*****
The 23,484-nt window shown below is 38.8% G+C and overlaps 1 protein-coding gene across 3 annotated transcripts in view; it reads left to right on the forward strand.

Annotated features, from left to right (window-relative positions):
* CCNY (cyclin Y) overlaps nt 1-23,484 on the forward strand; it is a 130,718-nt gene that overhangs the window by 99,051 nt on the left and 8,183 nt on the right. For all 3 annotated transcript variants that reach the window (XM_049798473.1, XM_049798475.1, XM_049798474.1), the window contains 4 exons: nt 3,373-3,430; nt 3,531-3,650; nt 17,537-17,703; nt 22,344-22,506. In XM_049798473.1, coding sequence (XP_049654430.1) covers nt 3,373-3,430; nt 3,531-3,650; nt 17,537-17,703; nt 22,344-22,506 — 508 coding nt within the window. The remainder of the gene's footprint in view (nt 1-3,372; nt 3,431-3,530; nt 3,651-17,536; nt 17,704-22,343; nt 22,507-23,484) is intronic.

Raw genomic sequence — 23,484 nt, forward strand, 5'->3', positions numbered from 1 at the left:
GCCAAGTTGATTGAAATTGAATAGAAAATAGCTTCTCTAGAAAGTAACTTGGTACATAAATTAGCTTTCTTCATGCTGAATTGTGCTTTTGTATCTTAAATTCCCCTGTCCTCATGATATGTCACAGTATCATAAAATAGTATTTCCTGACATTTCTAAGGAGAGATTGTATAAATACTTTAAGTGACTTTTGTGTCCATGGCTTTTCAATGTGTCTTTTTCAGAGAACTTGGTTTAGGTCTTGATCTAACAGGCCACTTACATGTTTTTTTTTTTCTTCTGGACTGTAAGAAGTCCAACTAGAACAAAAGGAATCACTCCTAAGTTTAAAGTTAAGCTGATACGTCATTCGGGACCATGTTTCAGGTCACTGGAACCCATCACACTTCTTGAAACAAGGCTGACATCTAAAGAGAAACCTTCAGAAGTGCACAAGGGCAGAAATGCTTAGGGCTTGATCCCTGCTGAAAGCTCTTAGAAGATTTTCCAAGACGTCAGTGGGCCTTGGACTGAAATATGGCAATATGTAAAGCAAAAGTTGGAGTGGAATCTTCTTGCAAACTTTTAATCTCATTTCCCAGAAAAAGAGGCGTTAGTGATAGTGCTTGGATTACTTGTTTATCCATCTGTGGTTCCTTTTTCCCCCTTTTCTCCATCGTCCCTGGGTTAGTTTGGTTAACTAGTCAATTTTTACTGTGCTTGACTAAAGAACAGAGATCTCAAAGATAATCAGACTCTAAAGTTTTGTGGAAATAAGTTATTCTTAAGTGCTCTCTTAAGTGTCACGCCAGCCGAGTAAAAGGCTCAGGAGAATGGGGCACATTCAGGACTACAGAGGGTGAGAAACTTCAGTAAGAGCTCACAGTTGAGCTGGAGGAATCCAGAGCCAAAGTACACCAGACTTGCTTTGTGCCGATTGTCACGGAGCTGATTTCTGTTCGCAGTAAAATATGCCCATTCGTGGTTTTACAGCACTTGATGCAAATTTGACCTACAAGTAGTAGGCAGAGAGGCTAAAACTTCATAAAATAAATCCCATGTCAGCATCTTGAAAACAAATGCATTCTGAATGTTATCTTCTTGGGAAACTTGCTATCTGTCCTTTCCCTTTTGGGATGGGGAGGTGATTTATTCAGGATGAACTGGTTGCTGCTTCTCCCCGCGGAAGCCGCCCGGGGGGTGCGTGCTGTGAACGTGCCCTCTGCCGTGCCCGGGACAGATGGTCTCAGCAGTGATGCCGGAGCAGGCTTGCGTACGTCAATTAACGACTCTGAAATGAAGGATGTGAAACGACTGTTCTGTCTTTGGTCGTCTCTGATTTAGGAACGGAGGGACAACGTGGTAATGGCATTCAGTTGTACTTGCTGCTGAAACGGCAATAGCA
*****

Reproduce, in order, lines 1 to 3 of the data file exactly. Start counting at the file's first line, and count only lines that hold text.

The 23,484-nt window shown below is 38.8% G+C and overlaps 1 protein-coding gene across 3 annotated transcripts in view; it reads left to right on the forward strand.

Annotated features, from left to right (window-relative positions):
* CCNY (cyclin Y) overlaps nt 1-23,484 on the forward strand; it is a 130,718-nt gene that overhangs the window by 99,051 nt on the left and 8,183 nt on the right. For all 3 annotated transcript variants that reach the window (XM_049798473.1, XM_049798475.1, XM_049798474.1), the window contains 4 exons: nt 3,373-3,430; nt 3,531-3,650; nt 17,537-17,703; nt 22,344-22,506. In XM_049798473.1, coding sequence (XP_049654430.1) covers nt 3,373-3,430; nt 3,531-3,650; nt 17,537-17,703; nt 22,344-22,506 — 508 coding nt within the window. The remainder of the gene's footprint in view (nt 1-3,372; nt 3,431-3,530; nt 3,651-17,536; nt 17,704-22,343; nt 22,507-23,484) is intronic.